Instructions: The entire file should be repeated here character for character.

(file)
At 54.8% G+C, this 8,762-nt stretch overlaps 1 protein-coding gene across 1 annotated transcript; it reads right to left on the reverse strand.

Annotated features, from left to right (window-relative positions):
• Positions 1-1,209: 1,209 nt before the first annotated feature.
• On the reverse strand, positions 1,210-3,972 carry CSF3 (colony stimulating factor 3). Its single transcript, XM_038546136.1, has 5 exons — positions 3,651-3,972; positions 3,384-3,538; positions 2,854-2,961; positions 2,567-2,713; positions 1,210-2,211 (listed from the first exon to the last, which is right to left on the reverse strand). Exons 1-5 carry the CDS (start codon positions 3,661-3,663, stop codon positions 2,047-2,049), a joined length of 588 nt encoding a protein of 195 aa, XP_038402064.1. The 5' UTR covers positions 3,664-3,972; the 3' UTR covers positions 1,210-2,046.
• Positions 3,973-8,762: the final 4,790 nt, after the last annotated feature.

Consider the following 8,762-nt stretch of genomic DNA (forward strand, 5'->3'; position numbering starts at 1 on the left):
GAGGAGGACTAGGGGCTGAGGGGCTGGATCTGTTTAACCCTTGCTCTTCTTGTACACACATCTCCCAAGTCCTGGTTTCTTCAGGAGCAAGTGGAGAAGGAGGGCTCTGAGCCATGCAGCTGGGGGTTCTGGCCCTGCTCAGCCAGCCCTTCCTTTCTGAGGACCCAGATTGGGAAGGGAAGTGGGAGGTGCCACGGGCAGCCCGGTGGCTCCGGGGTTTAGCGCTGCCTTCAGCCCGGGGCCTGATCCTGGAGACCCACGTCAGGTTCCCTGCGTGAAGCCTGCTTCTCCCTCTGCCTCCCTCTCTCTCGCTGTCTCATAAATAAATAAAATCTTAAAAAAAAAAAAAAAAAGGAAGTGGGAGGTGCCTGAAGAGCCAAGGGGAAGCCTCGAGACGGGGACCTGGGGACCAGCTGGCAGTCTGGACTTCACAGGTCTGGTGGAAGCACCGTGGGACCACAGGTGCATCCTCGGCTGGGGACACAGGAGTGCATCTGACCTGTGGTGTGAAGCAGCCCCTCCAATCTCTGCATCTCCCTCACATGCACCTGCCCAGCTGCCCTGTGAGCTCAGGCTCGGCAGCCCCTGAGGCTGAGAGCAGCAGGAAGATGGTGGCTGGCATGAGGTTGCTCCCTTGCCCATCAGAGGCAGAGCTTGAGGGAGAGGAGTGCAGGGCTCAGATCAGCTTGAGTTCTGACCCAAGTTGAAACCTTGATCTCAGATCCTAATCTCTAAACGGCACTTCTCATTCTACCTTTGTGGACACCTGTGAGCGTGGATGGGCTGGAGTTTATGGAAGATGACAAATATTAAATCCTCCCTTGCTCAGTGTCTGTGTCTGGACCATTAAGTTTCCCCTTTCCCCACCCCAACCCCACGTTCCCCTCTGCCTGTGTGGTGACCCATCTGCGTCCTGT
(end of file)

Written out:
At 54.8% G+C, this 8,762-nt stretch overlaps 1 protein-coding gene across 1 annotated transcript; it reads right to left on the reverse strand.

Annotated features, from left to right (window-relative positions):
• Positions 1-1,209: 1,209 nt before the first annotated feature.
• On the reverse strand, positions 1,210-3,972 carry CSF3 (colony stimulating factor 3). Its single transcript, XM_038546136.1, has 5 exons — positions 3,651-3,972; positions 3,384-3,538; positions 2,854-2,961; positions 2,567-2,713; positions 1,210-2,211 (listed from the first exon to the last, which is right to left on the reverse strand). Exons 1-5 carry the CDS (start codon positions 3,661-3,663, stop codon positions 2,047-2,049), a joined length of 588 nt encoding a protein of 195 aa, XP_038402064.1. The 5' UTR covers positions 3,664-3,972; the 3' UTR covers positions 1,210-2,046.
• Positions 3,973-8,762: the final 4,790 nt, after the last annotated feature.

Consider the following 8,762-nt stretch of genomic DNA (forward strand, 5'->3'; position numbering starts at 1 on the left):
GAGGAGGACTAGGGGCTGAGGGGCTGGATCTGTTTAACCCTTGCTCTTCTTGTACACACATCTCCCAAGTCCTGGTTTCTTCAGGAGCAAGTGGAGAAGGAGGGCTCTGAGCCATGCAGCTGGGGGTTCTGGCCCTGCTCAGCCAGCCCTTCCTTTCTGAGGACCCAGATTGGGAAGGGAAGTGGGAGGTGCCACGGGCAGCCCGGTGGCTCCGGGGTTTAGCGCTGCCTTCAGCCCGGGGCCTGATCCTGGAGACCCACGTCAGGTTCCCTGCGTGAAGCCTGCTTCTCCCTCTGCCTCCCTCTCTCTCGCTGTCTCATAAATAAATAAAATCTTAAAAAAAAAAAAAAAAAGGAAGTGGGAGGTGCCTGAAGAGCCAAGGGGAAGCCTCGAGACGGGGACCTGGGGACCAGCTGGCAGTCTGGACTTCACAGGTCTGGTGGAAGCACCGTGGGACCACAGGTGCATCCTCGGCTGGGGACACAGGAGTGCATCTGACCTGTGGTGTGAAGCAGCCCCTCCAATCTCTGCATCTCCCTCACATGCACCTGCCCAGCTGCCCTGTGAGCTCAGGCTCGGCAGCCCCTGAGGCTGAGAGCAGCAGGAAGATGGTGGCTGGCATGAGGTTGCTCCCTTGCCCATCAGAGGCAGAGCTTGAGGGAGAGGAGTGCAGGGCTCAGATCAGCTTGAGTTCTGACCCAAGTTGAAACCTTGATCTCAGATCCTAATCTCTAAACGGCACTTCTCATTCTACCTTTGTGGACACCTGTGAGCGTGGATGGGCTGGAGTTTATGGAAGATGACAAATATTAAATCCTCCCTTGCTCAGTGTCTGTGTCTGGACCATTAAGTTTCCCCTTTCCCCACCCCAACCCCACGTTCCCCTCTGCCTGTGTGGTGACCCATCTGCGTCCTGT